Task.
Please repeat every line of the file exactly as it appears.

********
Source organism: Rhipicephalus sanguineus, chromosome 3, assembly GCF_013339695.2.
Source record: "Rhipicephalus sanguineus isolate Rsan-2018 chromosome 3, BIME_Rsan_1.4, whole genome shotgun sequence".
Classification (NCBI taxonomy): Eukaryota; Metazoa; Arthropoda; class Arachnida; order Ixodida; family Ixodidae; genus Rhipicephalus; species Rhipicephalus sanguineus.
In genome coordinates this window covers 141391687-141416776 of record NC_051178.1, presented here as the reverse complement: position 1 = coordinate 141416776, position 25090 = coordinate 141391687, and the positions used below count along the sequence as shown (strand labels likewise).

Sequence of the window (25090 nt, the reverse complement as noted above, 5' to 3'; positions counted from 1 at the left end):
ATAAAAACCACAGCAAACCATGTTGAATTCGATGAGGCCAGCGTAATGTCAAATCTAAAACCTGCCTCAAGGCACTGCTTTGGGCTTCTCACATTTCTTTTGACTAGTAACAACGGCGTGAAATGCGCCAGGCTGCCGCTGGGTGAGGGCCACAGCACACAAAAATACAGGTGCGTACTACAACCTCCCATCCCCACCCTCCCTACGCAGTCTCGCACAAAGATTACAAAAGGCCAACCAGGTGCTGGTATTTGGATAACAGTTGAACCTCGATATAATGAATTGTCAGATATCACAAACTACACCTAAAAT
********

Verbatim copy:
Source organism: Rhipicephalus sanguineus, chromosome 3, assembly GCF_013339695.2.
Source record: "Rhipicephalus sanguineus isolate Rsan-2018 chromosome 3, BIME_Rsan_1.4, whole genome shotgun sequence".
Classification (NCBI taxonomy): Eukaryota; Metazoa; Arthropoda; class Arachnida; order Ixodida; family Ixodidae; genus Rhipicephalus; species Rhipicephalus sanguineus.
In genome coordinates this window covers 141391687-141416776 of record NC_051178.1, presented here as the reverse complement: position 1 = coordinate 141416776, position 25090 = coordinate 141391687, and the positions used below count along the sequence as shown (strand labels likewise).

Sequence of the window (25090 nt, the reverse complement as noted above, 5' to 3'; positions counted from 1 at the left end):
ATAAAAACCACAGCAAACCATGTTGAATTCGATGAGGCCAGCGTAATGTCAAATCTAAAACCTGCCTCAAGGCACTGCTTTGGGCTTCTCACATTTCTTTTGACTAGTAACAACGGCGTGAAATGCGCCAGGCTGCCGCTGGGTGAGGGCCACAGCACACAAAAATACAGGTGCGTACTACAACCTCCCATCCCCACCCTCCCTACGCAGTCTCGCACAAAGATTACAAAAGGCCAACCAGGTGCTGGTATTTGGATAACAGTTGAACCTCGATATAATGAATTGTCAGATATCACAAACTACACCTAAAAT